Former U.S. President Donald Trump arrives at Manhattan Criminal Courthouse, after his indictment by a Manhattan grand jury following a probe into hush money paid to porn star Stormy Daniels, in New York City, U.S., April 4, 2023.
Brendan Mcdermid | Reuters
Manhattan District Attorney Alvin Bragg unveiled new details Tuesday about the role the National Enquirer’s then-publisher played in boosting former President Donald Trump’s winning 2016 campaign.
Bragg’s office outlined the broader effort carried out by the tabloid’s previous publisher American Media Inc. as it announced 34 felony charges against the ex-president over his alleged role in a scheme that directed hush money payments to two women before the 2016 election.
Bragg alleges within his statement of facts that AMI, which was run at the time by Trump ally David Pecker, had an extensive role in helping the former president beyond just suppressing negative stories about him — including ex-Playboy model Karen McDougal’s allegation that she had an affair with Trump.
At a meeting in Trump Tower in August 2015, months after Trump declared his candidacy for president, Pecker “agreed to help with the Defendant’s campaign, saying that he would act as the ‘eyes and ears’ for the campaign by looking out for negative stories about the Defendant and alerting Lawyer A before the stories were published,” Bragg’s office said. Pecker allegedly said at the time that he would also “publish negative stories about the Defendant’s competitors for the election,” according to the DA.
The Trump, AMI and Pecker alliance continued through the 2016 election and the former president’s inauguration, according to Bragg’s investigation. The probe revealed that after the company and Pecker helped Trump, the newly elected president invited the then-media CEO to the inauguration in 2017 and later that year to the White House.
The defendant in this case is Trump and the lawyer was Michael Cohen, who made hush money payments to former porn star Stormy Daniels and helped facilitate a payment to McDougal. McDougal received $150,000 from AMI.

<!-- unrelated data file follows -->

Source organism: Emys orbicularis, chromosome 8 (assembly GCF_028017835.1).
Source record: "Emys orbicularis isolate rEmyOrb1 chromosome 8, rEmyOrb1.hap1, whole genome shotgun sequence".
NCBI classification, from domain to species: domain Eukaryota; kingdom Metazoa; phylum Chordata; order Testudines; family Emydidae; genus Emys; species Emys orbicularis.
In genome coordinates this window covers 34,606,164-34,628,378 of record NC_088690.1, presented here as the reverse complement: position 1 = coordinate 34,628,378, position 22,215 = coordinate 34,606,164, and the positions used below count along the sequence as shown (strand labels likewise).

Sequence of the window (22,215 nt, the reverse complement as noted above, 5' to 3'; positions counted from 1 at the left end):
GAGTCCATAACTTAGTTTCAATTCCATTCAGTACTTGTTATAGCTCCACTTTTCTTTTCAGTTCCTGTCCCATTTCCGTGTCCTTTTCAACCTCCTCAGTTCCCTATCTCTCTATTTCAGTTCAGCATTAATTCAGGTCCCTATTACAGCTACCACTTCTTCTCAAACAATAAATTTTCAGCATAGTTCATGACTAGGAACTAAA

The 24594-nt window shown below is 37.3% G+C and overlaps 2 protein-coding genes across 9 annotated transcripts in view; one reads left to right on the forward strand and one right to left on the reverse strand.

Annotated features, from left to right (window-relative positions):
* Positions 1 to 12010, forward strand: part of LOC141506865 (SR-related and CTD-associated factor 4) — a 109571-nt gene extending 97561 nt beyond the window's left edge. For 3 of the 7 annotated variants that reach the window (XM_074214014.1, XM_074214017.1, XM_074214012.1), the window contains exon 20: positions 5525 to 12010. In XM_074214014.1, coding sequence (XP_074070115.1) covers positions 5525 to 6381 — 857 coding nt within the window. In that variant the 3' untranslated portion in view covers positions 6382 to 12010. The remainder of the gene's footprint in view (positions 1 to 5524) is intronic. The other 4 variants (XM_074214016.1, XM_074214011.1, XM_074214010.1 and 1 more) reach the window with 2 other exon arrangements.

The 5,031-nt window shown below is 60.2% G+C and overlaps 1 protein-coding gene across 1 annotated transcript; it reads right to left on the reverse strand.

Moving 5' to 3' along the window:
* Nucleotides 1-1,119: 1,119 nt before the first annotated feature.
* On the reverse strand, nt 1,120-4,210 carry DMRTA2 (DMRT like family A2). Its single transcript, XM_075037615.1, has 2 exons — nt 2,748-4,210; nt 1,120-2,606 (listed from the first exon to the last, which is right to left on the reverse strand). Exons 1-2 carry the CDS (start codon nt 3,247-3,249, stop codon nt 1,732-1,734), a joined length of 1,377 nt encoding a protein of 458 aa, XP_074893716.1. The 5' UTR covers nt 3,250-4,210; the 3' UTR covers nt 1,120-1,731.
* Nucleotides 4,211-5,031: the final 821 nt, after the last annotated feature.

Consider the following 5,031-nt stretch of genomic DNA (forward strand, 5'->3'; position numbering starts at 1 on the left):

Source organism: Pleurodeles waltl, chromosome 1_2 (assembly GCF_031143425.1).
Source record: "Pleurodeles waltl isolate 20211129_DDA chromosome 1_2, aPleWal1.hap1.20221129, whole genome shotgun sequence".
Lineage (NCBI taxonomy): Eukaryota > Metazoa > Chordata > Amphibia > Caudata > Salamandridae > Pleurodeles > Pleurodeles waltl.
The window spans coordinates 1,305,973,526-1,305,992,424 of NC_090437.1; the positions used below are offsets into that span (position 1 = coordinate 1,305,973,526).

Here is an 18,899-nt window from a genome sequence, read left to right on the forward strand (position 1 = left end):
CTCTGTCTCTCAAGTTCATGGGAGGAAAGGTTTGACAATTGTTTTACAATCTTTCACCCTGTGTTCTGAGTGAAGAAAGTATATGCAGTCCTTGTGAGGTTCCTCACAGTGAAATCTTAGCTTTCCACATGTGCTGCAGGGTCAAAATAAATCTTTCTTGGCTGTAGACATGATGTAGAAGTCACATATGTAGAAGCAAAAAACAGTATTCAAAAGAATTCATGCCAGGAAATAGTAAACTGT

Outside of the McDougal payment, the tabloid suppressed or published various stories related to Trump or his opponents during the election. The Manhattan DA revealed new examples of how the relationship worked among Pecker, AMI and Trump.
The statement of facts says that in 2015, Pecker was informed a “former Trump Tower doorman was trying to sell information regarding a child that the Defendant had allegedly fathered out of wedlock.”
AMI, allegedly at Pecker’s direction, then “negotiated and signed an agreement to pay the Doorman $30,000 to acquire exclusive rights to the story,” according to the DA’s office. “AMI falsely characterized this payment in AMI’s books and records, including in its general ledger. AMI purchased the information from the Doorman without fully investigating his claims, but the AMI CEO directed that the deal take place because of his agreement with the Defendant [Trump] and Lawyer A [Cohen].”
Even after AMI determined that the story by the doorman wasn’t true, the former Trump Tower employee still wasn’t allowed out of the agreement, the DA’s office said.
“When AMI later concluded that the story was not true, the AMI CEO wanted to release the Doorman from the agreement,” the office said. “However, Lawyer A instructed the AMI CEO not to release the Doorman until after the presidential election, and the AMI CEO complied with that instruction because of his agreement with the Defendant and Lawyer A.”
Bragg did not offer any examples of specific stories the National Enquirer published about Trump’s opponents.
In one notorious case, the National Enquirer published a false article linking the father of then-Republican presidential candidate Sen. Ted Cruz to Lee Harvey Oswald, who assassinated former President John F. Kennedy.
Cruz has vehemently denied any ties between his father and Oswald — links that Trump alleged with no evidence as he defeated Cruz in the GOP primary. Trump went on to defeat Hillary Clinton durng the 2016 general lection for president.
The National Enquirer was sold this year to VVIP Ventures. Pecker stepped down as the CEO of American Media in 2020, and the parent company itself was taken over by Accelerate360, a logistics firm based in Smyrna, Georgia.